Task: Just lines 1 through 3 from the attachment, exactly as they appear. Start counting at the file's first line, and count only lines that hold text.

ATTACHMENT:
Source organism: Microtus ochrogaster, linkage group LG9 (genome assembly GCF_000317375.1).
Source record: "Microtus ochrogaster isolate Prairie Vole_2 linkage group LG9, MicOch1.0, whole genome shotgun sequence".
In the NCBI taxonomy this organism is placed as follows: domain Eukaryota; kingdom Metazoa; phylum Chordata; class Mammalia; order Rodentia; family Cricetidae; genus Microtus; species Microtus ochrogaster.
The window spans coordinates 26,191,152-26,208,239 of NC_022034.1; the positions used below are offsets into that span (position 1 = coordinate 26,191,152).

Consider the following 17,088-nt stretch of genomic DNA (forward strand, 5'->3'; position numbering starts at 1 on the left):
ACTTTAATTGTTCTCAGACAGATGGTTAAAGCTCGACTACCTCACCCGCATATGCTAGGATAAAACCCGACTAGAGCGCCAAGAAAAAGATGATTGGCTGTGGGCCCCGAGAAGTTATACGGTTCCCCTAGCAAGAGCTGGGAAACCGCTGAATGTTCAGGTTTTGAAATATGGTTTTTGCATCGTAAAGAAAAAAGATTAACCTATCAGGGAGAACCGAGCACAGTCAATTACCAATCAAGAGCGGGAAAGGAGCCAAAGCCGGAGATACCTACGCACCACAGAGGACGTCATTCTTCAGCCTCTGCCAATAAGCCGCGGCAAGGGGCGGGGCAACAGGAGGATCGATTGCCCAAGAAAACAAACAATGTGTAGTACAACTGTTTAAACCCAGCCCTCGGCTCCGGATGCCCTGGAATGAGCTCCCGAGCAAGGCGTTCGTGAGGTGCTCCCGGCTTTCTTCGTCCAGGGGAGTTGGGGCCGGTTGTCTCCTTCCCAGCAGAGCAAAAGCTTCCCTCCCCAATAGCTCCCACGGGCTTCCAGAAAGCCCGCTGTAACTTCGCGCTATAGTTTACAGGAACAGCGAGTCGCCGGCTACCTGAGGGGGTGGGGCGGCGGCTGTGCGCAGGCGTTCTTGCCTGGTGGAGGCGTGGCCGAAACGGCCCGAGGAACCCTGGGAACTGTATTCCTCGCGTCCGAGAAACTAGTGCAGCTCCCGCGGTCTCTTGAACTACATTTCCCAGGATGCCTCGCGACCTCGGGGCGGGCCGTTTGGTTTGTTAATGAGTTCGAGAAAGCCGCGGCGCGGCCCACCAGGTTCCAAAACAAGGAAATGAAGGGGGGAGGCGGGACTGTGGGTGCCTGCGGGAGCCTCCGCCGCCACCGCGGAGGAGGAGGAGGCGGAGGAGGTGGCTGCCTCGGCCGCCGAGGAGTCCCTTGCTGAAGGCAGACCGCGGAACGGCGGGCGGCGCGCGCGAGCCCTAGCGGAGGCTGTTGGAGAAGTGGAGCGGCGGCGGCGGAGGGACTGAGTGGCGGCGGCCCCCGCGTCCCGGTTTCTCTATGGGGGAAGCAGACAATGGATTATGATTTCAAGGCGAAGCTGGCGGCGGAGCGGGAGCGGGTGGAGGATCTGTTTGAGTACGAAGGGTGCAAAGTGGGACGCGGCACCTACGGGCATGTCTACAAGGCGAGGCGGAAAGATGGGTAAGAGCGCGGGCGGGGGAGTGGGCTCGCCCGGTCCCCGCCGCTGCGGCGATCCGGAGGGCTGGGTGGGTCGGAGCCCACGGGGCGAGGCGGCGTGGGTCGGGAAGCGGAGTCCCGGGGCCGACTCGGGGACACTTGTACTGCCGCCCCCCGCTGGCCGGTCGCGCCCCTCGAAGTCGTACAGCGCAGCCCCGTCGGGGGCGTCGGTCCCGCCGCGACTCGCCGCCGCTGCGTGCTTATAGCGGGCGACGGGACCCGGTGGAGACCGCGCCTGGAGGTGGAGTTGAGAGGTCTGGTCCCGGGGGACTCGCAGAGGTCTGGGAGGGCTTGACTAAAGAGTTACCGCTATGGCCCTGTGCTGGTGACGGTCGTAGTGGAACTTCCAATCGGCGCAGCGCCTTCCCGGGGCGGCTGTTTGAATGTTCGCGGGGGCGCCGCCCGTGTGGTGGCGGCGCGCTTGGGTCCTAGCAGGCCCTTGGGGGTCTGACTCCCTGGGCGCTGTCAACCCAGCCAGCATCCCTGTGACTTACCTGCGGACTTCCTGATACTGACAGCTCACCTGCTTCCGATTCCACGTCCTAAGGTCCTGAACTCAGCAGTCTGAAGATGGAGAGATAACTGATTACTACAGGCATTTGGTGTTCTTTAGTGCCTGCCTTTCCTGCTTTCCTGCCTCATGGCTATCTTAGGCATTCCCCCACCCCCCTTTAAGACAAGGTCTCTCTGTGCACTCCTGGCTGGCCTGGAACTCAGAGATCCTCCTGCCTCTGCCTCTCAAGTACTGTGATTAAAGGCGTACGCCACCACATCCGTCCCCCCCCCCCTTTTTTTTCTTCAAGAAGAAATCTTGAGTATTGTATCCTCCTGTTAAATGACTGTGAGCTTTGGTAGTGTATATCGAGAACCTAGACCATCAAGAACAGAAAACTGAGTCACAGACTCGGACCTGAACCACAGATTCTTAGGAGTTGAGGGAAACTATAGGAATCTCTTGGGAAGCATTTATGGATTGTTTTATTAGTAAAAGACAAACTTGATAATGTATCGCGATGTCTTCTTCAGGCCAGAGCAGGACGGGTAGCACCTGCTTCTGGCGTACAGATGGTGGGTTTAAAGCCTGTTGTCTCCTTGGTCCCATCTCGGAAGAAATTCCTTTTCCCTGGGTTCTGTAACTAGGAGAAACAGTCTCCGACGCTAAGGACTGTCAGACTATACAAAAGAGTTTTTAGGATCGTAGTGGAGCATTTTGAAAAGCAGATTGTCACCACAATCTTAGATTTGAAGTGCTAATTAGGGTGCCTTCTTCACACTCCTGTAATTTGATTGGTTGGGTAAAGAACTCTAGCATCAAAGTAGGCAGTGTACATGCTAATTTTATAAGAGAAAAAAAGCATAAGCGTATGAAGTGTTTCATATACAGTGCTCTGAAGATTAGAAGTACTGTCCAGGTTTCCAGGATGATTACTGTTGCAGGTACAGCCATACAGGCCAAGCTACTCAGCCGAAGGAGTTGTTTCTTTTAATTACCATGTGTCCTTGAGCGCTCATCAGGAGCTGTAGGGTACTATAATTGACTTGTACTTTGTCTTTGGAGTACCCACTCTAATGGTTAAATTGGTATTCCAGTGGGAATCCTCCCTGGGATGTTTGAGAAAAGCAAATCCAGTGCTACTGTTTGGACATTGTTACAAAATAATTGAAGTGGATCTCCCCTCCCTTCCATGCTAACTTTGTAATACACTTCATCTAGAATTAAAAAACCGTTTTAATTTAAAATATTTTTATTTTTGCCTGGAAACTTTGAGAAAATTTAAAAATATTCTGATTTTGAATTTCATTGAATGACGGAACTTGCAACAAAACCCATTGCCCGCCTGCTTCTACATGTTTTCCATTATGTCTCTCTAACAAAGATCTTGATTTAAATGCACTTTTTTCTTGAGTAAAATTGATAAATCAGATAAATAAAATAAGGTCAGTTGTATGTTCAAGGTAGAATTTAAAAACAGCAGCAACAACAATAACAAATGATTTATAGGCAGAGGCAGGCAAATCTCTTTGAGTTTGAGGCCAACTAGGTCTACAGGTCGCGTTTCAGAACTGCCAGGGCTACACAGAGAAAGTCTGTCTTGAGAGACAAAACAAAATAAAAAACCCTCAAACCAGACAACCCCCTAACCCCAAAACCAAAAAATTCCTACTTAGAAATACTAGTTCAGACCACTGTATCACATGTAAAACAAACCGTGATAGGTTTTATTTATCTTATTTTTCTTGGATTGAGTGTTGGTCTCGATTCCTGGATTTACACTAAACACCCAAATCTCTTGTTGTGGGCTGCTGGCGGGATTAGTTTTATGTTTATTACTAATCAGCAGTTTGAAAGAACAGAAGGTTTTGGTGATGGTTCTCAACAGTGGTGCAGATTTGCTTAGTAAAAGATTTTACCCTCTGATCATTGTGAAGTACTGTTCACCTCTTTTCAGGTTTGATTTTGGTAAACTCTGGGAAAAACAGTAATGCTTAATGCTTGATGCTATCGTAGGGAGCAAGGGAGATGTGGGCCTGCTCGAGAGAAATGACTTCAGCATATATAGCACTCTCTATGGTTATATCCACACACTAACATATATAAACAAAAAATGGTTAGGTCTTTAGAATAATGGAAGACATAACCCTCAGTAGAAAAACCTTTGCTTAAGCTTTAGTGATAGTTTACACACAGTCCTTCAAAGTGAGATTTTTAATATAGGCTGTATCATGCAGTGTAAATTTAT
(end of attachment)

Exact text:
Source organism: Microtus ochrogaster, linkage group LG9 (genome assembly GCF_000317375.1).
Source record: "Microtus ochrogaster isolate Prairie Vole_2 linkage group LG9, MicOch1.0, whole genome shotgun sequence".
In the NCBI taxonomy this organism is placed as follows: domain Eukaryota; kingdom Metazoa; phylum Chordata; class Mammalia; order Rodentia; family Cricetidae; genus Microtus; species Microtus ochrogaster.